Retail security industry experts generally agree that about one-third of the shoplifting, here in the United States, can be attributed to minors. There is no true industry figure, taking into account that much of the teenage and preteen shoplifting largely goes unreported. When a preteen or young juvenile is involved the retailer may be inclined not to call the parents (in the case of a parent’s absence) or the police. In many jurisdictions, the police resources are stretched to their limits and responding to a juvenile shoplifting incident is a very low priority. In many cases, the retailer’s policy is designed to take the police out of the picture so as not to tie up their own resources. Therefore, the retailer may decide to recover their merchandise and release the juvenile on their own. Without referring the minor to the police, the retailer’s options are to call the parents or scold and release the youthful offender. When the minor is admonished and released on their own, without parental interaction, this actually does a disservice to our youth and the parent.
When the retailer scolds and releases the minor, what lesson have they learned? Consider that most adult offenders did not start shoplifting as an adult, but started stealing at a young age and may have never been caught. Although there are exceptions to this.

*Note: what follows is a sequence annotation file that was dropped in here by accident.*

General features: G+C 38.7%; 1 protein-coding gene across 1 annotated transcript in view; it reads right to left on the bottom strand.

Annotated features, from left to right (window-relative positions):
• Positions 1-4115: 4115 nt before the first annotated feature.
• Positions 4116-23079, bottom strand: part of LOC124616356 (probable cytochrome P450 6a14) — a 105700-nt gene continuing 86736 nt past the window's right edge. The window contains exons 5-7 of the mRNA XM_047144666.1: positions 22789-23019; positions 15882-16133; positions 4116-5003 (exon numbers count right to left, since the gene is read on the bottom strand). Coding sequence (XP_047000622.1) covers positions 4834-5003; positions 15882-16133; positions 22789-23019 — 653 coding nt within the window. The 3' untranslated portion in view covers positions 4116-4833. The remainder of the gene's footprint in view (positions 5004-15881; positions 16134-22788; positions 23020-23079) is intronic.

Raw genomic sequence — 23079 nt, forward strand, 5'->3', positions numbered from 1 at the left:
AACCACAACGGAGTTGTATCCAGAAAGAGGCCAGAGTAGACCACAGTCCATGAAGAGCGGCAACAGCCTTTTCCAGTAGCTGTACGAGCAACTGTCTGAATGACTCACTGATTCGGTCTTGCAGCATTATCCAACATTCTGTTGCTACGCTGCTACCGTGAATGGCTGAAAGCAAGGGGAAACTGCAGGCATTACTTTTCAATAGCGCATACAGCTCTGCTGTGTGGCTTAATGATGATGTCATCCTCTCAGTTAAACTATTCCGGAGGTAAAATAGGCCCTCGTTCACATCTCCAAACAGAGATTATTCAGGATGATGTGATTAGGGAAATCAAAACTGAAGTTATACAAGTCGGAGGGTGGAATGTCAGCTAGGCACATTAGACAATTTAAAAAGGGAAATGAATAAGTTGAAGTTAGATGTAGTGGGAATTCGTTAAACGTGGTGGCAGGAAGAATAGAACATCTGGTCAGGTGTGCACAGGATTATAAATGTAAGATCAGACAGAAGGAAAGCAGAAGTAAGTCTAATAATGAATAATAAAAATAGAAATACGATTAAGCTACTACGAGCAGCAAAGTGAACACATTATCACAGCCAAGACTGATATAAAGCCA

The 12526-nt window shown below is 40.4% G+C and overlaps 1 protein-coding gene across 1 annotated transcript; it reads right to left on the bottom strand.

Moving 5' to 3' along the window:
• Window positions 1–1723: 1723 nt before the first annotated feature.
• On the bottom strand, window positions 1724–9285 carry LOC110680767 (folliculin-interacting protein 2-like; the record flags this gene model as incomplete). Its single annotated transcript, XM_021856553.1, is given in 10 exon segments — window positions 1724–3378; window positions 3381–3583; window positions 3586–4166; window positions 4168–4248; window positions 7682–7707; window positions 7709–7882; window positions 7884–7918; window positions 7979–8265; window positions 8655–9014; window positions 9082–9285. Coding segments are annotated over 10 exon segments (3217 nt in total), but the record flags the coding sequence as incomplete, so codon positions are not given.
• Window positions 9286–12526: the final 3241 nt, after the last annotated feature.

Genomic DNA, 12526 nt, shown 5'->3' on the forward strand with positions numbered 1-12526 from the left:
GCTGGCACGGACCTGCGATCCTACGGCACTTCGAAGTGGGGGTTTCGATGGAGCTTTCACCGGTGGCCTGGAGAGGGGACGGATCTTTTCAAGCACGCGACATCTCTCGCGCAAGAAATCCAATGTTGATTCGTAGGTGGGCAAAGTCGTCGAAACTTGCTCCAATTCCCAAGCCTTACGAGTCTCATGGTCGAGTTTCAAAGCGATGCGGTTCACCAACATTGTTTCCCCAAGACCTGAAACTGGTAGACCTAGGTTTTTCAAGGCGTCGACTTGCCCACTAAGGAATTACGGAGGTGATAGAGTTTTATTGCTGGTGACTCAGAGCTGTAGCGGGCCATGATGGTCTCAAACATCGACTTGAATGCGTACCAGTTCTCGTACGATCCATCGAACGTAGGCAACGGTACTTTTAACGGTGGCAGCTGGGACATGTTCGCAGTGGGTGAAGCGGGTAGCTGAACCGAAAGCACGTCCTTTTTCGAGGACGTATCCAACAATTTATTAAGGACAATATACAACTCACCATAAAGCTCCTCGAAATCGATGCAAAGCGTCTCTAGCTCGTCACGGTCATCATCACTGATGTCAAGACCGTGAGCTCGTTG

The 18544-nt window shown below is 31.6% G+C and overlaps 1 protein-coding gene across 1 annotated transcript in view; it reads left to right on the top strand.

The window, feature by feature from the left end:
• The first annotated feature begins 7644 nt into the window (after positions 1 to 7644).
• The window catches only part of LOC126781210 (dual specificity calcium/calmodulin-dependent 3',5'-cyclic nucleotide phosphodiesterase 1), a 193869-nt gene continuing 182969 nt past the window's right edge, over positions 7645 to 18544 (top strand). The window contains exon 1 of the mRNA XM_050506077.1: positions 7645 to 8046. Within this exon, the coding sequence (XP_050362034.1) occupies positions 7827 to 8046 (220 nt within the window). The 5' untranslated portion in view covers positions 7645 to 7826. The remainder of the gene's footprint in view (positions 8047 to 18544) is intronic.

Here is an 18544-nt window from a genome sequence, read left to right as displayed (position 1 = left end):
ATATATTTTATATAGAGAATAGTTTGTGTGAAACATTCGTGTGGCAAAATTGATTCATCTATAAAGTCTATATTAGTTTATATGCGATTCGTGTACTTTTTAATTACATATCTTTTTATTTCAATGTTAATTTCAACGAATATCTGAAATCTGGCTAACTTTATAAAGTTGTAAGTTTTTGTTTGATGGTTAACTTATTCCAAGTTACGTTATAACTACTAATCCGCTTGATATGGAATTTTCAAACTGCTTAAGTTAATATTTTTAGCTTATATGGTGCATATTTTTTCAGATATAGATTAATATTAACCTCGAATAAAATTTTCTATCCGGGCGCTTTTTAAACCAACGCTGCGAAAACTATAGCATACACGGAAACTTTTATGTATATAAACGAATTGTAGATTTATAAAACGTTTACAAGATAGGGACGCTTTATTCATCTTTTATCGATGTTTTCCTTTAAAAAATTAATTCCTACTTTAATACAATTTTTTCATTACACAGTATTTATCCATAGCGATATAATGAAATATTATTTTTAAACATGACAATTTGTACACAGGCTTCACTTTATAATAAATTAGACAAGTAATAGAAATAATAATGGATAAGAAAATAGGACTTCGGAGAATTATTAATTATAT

As for myself, at about age 8, my mother sent me to the corner store to buy some milk. When in the store I decided to steal a candy bar at the register counter and the storeowner caught me in the act. The owner gave me a very stern warning and told me never do it again. He never called my parents, to my knowledge, and that one incident cured me. Now my personal experience fly’s in the face of what I have written here, but consider that was a long time ago and times were different then. Back then, the neighbors watched out for you and carried much of the same authority as your parents did. As I said, times are different now.
During my retail loss prevention career I remember many times when I called a parent because I caught their son or daughter shoplifting and I was met with indifference and told to just release and “have them come home.” Parents need to set an example and teach their children to respect the property of others. Once, when my wife and I along with our 7-year-old son were shopping at the grocery store and discovered, upon our return home, that our son had removed a shelf price tag and brought it home with him. You can imagine the discussion my wife and I had with him and to boot we drove him back to the grocery store so he could return the tag to the store manager who, in turn, gave him a good talking and thanked him for bringing the tag back to the store. The store manager understood what my goal was. It worked as the small boy in question now works for the FBI. Ask him today and he remembers the incident well - it was a lesson well learned.
Children in their “tween” years need to be taught the difference between right and wrong. As a good friend of mine once wrote, “sticky little fingers only need to be discovered early and washed clean – a wonderful opportunity for Mom and Dad, and such a wonderful lesson learned.”